The following is an excerpt from Tom Ruggie’s book, “Ruggie Rules – for choosing and working with a financial advisor.” If you would like to learn how to obtain this excellent resource, click here.
Why I Dislike Annuities – by Tom Ruggie
How you pay someone to give you advice or manage your investments speaks volumes about whether that advice best serves the advisor or you. If product sales are mixed with advice, the potential for conflicts of interest increases, and objectivity may be compromised.
Annuities have lots of bells and whistles that make them sound appealing to many investors, but when you truly evaluate these contracts, you find that most investors do not realize what they are giving up in the form of fees, lack of return, liquidity, or income design to get these benefits.
That’s only the start of why I dislike annuities. Annuities are cost-prohibitive, not easily understood, and oversold, especially to retirees.
- They are cost-prohibitive because they generally carry larger internal costs, which reduce performance for the investor.
- Their promises of principal protection and guaranteed income streams sound alluring, but when you look under the hood, many of these products fall short of even modest expectations.
- Annuities are often misunderstood because they are fairly complex instruments. I’ve read hundreds of annuity brochures, prospectuses, and disclosure documents, none written in plain English. I’ve actually had annuity salespeople who sell significant amounts of annuities not be able to properly explain to me all the details within the annuities they sell to their clients. Scary, right?
- Many annuities are sold for their “guaranteed income benefits,” which can increase regardless of market direction. That sounds good, right? The illustrations do a good job of showing the ‘growth’ to your future income, but what is often left out are the realities of these products’ capabilities.
A few examples of how annuities become expensive are shown below; it isn’t surprising for us to see annuities where most, if not all, of these apply.
- Participation/Index Rate: The actual percentage of the underlying index’s return that an annuity holder earns. A participation rate of 50% means that you only get half of the index’s return.
- Performance Cap: The maximum percentage of the index’s return that you are credited. If the market is up 10% but you have a cap of 3%, then you can’t earn more than the cap, regardless of the excess, which is kept by the insurance company.
- Market Value Adjustment (MVA): A monetary adjustment to the annuity’s cash value that applies when you withdraw funds in excess of the “free amount.” The MVA is a mechanism whereby the insurance company passes on its interest rate risk to contract holders. When rates rise, the MVA is negative; when rates fall, it is positive. In many contracts this MVA can apply even after surrender, so many people are stuck even after they’ve had their money tied up for years or decades.
- Then there is the “guaranteed income or living benefit,” the mother of all pie-in-the-sky arrangements. Here, the insurance company promises to increase your contract’s future income capability at a certain rate each year; often the lingo used can give you the impression that you’re ‘earning’ a certain rate, but in reality this is not real money that you could walk away with, but rather a level of funds from which you can draw on an annual basis at a specified distribution rate at a future point. This, too, is sometimes painted to be a rate of return; for example, “This annuity pays 7%.” In today’s low-interest-rate environment this isn’t likely to be the same as if you had a CD that pays 7%. Both are unicorns, by the way. Rather than a rate of return, this is a distribution rate, meaning the rate at which you can receive payments from your account from its income benefit base.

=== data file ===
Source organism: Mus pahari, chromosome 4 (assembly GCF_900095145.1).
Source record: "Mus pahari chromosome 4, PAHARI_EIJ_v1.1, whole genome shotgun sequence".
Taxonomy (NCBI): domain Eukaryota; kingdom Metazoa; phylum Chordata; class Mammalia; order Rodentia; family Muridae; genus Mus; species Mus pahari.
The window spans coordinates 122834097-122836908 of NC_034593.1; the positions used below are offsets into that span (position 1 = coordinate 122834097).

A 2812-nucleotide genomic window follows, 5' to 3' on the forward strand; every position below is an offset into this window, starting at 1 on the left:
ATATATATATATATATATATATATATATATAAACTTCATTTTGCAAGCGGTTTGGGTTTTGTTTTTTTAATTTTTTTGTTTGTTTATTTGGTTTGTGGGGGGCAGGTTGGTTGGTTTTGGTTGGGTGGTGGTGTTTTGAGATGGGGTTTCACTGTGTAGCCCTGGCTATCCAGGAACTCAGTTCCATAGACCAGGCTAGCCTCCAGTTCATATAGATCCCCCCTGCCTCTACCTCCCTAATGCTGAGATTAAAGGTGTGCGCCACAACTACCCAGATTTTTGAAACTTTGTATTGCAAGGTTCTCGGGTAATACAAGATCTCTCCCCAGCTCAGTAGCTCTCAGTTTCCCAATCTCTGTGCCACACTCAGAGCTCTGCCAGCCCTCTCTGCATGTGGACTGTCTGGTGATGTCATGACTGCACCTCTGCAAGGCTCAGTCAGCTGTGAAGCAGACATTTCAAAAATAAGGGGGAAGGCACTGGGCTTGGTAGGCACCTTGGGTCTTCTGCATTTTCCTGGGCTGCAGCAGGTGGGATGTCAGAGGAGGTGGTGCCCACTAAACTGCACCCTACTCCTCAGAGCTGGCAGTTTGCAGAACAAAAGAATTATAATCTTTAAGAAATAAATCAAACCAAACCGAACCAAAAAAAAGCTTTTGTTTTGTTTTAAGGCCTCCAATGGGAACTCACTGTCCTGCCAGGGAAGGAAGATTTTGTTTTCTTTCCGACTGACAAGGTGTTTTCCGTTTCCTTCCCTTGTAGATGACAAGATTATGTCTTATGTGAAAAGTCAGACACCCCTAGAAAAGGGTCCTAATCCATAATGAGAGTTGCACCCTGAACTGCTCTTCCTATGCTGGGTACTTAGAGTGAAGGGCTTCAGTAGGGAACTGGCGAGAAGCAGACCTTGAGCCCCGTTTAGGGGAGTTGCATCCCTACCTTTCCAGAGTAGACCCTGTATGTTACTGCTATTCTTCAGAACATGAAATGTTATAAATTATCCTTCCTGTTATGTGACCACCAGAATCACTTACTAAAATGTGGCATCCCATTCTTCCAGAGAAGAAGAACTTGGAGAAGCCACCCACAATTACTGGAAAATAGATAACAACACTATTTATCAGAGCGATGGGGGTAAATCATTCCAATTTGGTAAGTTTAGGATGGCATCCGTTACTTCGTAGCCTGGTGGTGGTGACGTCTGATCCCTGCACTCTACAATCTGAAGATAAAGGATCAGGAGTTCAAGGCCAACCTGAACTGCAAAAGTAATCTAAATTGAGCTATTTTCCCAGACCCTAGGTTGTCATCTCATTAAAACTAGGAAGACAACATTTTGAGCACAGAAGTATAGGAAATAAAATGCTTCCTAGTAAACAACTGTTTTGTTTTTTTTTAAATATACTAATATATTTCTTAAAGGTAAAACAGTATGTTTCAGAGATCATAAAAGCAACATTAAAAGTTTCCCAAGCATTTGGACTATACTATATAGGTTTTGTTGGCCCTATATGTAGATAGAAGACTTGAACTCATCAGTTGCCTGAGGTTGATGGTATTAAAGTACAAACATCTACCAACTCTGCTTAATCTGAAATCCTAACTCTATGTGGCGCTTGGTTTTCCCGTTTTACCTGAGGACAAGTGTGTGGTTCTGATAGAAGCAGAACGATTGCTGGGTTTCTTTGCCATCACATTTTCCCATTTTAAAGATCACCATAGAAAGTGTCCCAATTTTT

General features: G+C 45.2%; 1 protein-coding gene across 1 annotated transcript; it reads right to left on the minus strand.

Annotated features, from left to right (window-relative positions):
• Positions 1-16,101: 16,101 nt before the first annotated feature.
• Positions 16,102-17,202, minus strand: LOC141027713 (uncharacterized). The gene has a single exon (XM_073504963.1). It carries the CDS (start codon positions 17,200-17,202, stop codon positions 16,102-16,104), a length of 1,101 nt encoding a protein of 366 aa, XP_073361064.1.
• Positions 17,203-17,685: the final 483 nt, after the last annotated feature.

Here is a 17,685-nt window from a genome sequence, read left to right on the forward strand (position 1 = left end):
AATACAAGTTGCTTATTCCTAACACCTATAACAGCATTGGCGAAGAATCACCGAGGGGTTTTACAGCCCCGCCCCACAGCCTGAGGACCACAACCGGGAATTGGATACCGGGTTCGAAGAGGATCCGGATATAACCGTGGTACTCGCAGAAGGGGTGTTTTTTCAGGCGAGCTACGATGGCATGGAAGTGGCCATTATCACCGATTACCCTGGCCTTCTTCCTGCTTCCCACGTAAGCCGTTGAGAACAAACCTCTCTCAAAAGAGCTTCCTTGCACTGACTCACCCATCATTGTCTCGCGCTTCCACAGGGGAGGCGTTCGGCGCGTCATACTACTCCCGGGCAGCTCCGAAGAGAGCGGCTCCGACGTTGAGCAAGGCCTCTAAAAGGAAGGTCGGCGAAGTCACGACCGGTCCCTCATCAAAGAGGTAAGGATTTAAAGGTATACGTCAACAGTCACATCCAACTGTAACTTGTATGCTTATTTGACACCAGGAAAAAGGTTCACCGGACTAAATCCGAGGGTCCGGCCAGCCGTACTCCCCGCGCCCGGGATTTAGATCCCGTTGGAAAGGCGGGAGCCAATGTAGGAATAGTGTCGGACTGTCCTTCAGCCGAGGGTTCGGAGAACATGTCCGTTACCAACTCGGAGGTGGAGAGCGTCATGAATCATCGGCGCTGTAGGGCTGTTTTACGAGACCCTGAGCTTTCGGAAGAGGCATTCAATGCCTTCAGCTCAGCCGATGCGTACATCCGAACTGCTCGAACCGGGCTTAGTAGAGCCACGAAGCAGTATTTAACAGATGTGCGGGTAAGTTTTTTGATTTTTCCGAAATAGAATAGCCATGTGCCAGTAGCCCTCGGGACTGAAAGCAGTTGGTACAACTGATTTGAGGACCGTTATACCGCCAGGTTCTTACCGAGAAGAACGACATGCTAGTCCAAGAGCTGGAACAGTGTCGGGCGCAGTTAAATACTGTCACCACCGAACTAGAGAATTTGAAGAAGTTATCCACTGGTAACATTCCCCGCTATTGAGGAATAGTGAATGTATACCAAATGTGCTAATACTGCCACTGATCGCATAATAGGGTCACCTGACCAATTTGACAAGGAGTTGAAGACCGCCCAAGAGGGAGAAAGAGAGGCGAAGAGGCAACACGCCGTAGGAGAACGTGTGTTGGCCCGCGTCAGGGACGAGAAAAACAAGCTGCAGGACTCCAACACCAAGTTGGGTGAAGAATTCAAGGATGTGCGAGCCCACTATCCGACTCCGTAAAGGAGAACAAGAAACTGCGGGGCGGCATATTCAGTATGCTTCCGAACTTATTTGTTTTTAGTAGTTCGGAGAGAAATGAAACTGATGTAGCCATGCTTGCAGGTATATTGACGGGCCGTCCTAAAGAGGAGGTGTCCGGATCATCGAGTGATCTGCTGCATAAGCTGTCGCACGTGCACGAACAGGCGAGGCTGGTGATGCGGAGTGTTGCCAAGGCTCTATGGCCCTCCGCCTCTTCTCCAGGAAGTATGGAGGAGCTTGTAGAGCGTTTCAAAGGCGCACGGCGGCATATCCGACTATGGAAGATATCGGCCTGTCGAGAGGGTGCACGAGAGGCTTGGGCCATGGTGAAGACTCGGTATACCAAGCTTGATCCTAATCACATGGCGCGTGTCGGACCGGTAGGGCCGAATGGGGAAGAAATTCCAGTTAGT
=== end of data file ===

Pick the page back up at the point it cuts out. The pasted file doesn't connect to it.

- In theory, it sounds appealing for your income ability to increase over time and for you to be able to draw a guaranteed amount of funds. However, consider the fact that, when it comes time to distribute funds, the insurance company will first return to you your own money at a particular distribution rate and that, in reality, you’d have to live a very long time to (1) Get back your own money, (2) extract the full value of the “income base,” and (3) recoup the costs you paid for that benefit. The good deal falls apart.
Perhaps the biggest fallacy in annuity sales is that you can have your cake and eat it too, which is to say, your annuity contract can give you market-like returns without market-like risk. Yes, some index contracts can allow you to participate in some of the upside of an index, such as the S&P 500, but how much of that index are you likely to earn?
All that being said, in a few situations annuities could make sense, and there are “fee-based” annuities available, which lower the cost to the purchaser, thereby enhancing the ultimate return the client receives. However, because these don’t offer big paychecks for annuity salespeople, they’re hardly ever the products of choice, even when one would hypothetically make sense for a consumer.
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